Meeting at Saint Peters Church Bont-goch with Richard Huws, Dewi and Tegwen Evans and Emyr Davies to explore the possibility of using the church as a venue for a community gathering - A Talking Shop/Siop Siarad gathering stories for our project, Ar Lan y Leri.
Despite the damp chill of the church the meeting turned out to be positive and enlightening. So often when I enquire whether people have stories or memories of the River Leri, they say they don’t, yet inevitably as the conversation develops all sorts of intriguing fragments and stimulating images emerge. I think it is an interesting point as this response is emerging as a common one. I wonder whether people don’t value their own stories or are just out of the habit of telling them?
On this occasion a lot of interesting information came to light, the nine bridges between Craig y Pistyll and Talybont, we named them all but you will not find these names on the local OS map. These names only exist now in the memories of the older generation who have used them throughout their lives.
They also told the story of grave in the churchyard marking the last resting place of the “old man of the road” an unnamed tramp whose body was found drowned in “Crochan Tomas”, a nearby whirlpool. Tomas used to be familiar and affectionate name given to anybody whose name you might not know or remember.
Saint Peter’s is the only public space in the village of Bont-goch, I found it a challenging venue as it is a stark and formal building badly in need of damp proofing, all interior space taken by traditional pews. It made me wonder how we would succeed in drawing people to our proposed gathering. We pressed on and a date was set for December the 3rd.
The format of the event involved inviting four experts each with a particular view on the river and its catchment.
Dr, Liz Lewis Reddy from the Montgomeryshire Wild Life Trust was invited to tell us about her Pumlumon Living Landscapes Project, a project engaging local farmers in a programme of land management specifically aimed at holding more water in the uplands and slowing run off amongst other objectives.
Jess Allen – An Environmental Walking Artist, acclaimed for cutting edge work in her field, Jess has already created several significant bodies of work themed around issues to do with water and was invited to share her methodology, philosophy and projections for the future. Jess is also working as an artist on the Cymerau Project.
Dr. David Moore from Dwr Cymru – Welsh Water, is responsible for the engineering works of the whole of South West Wales including the recently upgraded the water treatment plant in Bont-goch. David was invited to share his knowledge of water management for public consumption.
Hilary Tallis came as a representative of those who have been severely affected by changing weather patterns and in particular the floods of 2012. Hilary was invited to share the dramatic events that unfolded on her farm after a landslide diverted the river through her property and the subsequent personal effect this has had on her and her family.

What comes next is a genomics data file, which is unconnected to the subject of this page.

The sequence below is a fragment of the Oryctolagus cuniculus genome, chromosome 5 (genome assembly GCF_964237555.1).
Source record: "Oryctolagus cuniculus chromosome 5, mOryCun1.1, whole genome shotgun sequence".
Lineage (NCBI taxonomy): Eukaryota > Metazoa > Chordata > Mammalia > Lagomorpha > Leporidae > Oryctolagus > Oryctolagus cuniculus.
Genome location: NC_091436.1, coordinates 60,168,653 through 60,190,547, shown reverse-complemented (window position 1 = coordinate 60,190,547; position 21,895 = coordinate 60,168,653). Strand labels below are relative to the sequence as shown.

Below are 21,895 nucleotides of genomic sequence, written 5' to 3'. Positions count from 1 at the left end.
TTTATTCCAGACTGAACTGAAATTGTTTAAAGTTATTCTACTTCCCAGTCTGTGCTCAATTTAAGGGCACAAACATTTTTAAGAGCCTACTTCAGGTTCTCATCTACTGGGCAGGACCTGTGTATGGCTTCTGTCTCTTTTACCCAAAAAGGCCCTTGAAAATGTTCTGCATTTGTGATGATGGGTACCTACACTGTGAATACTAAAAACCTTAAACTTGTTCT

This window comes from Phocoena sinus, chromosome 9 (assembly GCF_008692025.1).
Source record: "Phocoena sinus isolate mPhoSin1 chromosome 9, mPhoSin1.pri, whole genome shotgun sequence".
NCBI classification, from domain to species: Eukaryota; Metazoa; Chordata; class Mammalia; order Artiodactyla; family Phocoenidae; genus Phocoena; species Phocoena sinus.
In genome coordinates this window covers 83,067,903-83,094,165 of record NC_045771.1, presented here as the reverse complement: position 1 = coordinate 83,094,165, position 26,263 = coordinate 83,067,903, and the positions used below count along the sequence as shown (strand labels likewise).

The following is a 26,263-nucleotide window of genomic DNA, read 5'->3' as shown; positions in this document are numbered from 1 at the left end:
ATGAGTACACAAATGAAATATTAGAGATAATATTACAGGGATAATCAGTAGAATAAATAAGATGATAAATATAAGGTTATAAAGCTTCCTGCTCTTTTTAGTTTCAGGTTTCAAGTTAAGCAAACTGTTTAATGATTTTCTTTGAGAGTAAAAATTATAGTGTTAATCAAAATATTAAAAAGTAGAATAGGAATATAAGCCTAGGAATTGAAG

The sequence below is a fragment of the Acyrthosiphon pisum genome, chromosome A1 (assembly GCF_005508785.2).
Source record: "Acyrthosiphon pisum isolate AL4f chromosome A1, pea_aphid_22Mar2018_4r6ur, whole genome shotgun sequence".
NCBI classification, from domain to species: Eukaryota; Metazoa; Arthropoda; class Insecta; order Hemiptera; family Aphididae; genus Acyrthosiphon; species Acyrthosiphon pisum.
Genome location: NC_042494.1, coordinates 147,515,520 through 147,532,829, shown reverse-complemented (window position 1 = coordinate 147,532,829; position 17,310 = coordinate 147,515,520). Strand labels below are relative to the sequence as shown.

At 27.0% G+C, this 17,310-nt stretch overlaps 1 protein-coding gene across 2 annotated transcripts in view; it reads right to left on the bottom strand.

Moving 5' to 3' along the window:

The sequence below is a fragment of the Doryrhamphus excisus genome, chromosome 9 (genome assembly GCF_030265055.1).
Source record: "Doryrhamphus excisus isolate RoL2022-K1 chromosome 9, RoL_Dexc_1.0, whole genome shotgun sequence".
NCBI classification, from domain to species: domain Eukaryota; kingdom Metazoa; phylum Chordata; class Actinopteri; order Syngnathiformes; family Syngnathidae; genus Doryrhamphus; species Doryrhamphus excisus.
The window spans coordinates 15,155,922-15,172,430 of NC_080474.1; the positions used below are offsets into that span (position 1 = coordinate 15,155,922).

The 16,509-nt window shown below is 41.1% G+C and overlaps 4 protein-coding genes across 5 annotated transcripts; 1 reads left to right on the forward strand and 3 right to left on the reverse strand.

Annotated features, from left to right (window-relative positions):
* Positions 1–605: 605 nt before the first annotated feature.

So, the experts are invited, the posters are posted and the advertisements placed. A choice of water or wine is offered as an enticement and to loosen tongues. The weather on the evening was about as dreadful and as relevant as it could be. Horizontal driving rain was sheeting the local lanes. We upped the heating and decorated the walls, put out the crisps and hoped….
Then to everyone ‘s surprise the old church door started creaking and our guests began arriving, finally including the invited scribes for each group we were nearly thirty people so not a bad turn out on such a night! A surprisingly diverse group of people, some who had lived in the village all their life, new generations- one attendee was two - those who had lived nearby but had moved away and total newcomers. many who would not have had the opportunity to meet in this way.
Each guest was allocated a coloured label associated with each group so that we were evenly placed. Each expert spoke for 10 minutes and then encouraged general questioning and conversation for 20 minutes before reluctantly disengaging themselves and moving along to the next group. Shelagh Hourahane ‘s boards for note taking made good tables to gather around and people were inventive with their seating arrangements. Very quickly the room was full of lively unstoppable debate and a buzz of engagement.
Meanwhile Gwilym Morus Baird, my collaborator in this project, was listening in, processing and recording ready to produce a musical response to all the material being gathered, a mini pilot for the end result of our overall project. At the end of only two hours Gwilym sang our stories back to us, they can be heard on this link and his performance concluded the evening.
Finally, the church welcomed and cocooned us from the howling gales and torrential rain with quiet and warmth. This place, a repository for many generations of memory it holds so many significant moments of peoples lives; of births, marriages and deaths.
It made me wonder about the many other neglected churches in rural areas, that maybe with a little love, investment and flexibility could become community hubs. Centres where people could gather on a regular basis, to talk over their concerns, make plans and develop resilience for the future that we are inevitably going to have to deal with as the weather becomes increasingly violent and unpredictable.
Wouldn‘t that be a great outcome?
By Jane Lloyd Francis